- Define PTSD
- Explore the basics of PTSD
- Determine options for treatment of PTSD
What is PTSD?
PTSD is the acronym for a clinical condition known as Post Traumatic Stress Disorder. PTSD is an anxiety disorder that can occur after you have been through a traumatic event. Typically, the traumatic event is one in which the fear for your life or the life of another person. Commonly, others who have been diagnosed with PTSD report that they felt as if they had no control over what was happening or the situation they were involved with.
According the United States Department of Veterans Affairs, anyone can develop PTSD (National Center for PTSD, 2009). These events can include:
- Combat or military exposure
- Child sexual or physical abuse
- Terrorist attacks
- Sexual or physical assault
- Serious accidents, such as a car wreck.
- Natural disasters, such as a fire, tornado, hurricane, flood, or earthquake.
How does PTSD Develop?
People who live with PTSD have survived a life threatening or traumatic event. Not everyone who experiences this however will develop PTSD. How likely it is that you will develop PTSD depends on a variety of factors, including the intensity of the trauma, if you lost someone close to you, how much support you received after the event and many other factors.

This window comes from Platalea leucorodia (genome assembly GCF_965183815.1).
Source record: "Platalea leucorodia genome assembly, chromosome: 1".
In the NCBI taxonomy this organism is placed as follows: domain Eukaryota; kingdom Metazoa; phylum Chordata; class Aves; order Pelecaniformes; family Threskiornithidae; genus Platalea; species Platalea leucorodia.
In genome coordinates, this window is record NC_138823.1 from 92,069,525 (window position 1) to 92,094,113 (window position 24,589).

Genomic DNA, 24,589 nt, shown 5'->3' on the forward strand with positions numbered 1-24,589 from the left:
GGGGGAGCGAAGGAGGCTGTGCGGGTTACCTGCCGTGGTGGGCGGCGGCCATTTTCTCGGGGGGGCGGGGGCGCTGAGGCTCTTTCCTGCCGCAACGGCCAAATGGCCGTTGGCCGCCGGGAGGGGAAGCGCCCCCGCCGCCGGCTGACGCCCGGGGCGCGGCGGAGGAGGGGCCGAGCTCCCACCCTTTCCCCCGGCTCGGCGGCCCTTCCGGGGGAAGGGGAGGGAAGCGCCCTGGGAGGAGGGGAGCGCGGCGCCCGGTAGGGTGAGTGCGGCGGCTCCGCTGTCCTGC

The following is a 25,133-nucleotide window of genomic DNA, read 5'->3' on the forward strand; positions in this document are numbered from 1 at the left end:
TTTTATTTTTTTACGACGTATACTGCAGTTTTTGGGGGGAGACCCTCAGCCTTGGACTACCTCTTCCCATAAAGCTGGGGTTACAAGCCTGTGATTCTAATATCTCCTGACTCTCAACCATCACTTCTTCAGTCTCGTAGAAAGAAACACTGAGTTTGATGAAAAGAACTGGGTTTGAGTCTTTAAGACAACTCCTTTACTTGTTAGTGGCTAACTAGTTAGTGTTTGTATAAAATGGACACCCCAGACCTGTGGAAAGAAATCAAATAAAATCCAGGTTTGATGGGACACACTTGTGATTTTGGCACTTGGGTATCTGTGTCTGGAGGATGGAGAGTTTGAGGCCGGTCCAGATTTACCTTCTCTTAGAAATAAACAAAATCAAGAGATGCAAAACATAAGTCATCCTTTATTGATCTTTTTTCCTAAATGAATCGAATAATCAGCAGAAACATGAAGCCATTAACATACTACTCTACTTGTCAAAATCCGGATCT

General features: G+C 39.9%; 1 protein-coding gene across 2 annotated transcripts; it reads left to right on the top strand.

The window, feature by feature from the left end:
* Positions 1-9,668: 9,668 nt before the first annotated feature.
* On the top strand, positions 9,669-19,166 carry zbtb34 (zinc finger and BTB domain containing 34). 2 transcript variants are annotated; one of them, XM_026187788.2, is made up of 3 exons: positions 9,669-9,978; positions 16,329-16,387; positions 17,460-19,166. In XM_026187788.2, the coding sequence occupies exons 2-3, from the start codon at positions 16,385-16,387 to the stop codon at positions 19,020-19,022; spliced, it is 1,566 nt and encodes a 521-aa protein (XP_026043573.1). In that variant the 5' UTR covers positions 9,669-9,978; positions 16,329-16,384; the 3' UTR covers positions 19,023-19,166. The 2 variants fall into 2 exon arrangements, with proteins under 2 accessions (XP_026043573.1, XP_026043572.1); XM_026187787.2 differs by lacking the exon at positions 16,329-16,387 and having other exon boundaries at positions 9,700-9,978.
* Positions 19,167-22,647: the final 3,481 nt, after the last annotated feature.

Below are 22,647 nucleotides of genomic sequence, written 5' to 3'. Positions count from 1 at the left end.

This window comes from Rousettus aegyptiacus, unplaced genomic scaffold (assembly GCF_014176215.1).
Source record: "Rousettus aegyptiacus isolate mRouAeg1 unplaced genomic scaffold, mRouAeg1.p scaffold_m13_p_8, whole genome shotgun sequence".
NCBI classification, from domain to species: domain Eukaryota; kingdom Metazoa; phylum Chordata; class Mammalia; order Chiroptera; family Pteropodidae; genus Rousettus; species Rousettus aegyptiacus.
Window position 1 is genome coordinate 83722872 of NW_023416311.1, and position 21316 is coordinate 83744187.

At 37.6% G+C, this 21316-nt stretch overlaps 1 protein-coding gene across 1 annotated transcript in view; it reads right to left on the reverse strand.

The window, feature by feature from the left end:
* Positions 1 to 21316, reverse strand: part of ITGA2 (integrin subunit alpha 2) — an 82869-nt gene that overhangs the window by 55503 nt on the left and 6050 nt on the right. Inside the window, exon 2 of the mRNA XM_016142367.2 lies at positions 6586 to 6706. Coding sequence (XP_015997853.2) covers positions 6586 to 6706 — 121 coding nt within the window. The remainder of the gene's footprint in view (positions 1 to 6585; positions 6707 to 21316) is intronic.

What are the symptoms of PTSD?
According to the National Center for PTSD, there are four symptoms that are strongly related to Post Traumatic Stress Disorder. These four symptoms are:
- Reliving the event
- Avoiding situations that remind you of the event
- Feeling numb
- Feeling keyed up or anxious
What treatments are available for PTSD?
According to the National Center for PTSD: “When you have PTSD, dealing with the past can be hard. Instead of telling others how you feel, you may keep your feelings bottled up. But treatment can help you get better. There are good treatments available for PTSD. Cognitive-behavioral therapy (CBT) is one type of counseling. It appears to be the most effective type of counseling for PTSD. There are different types of cognitive behavioral therapies such as cognitive therapy and exposure therapy. A similar kind of therapy called EMDR, or eye movement desensitization and reprocessing, is also used for PTSD. Medications can be effective too. A type of drug known as a selective serotonin reuptake inhibitor (SSRI), which is also used for depression, is effective for PTSD”.
For more information on PTSD, click on the handout below as published by the National Center for PTSD. If you would like to speak to one of our helping professionals regarding PTSD, please call us at 773.528.1777 or contact 2SC via a private email.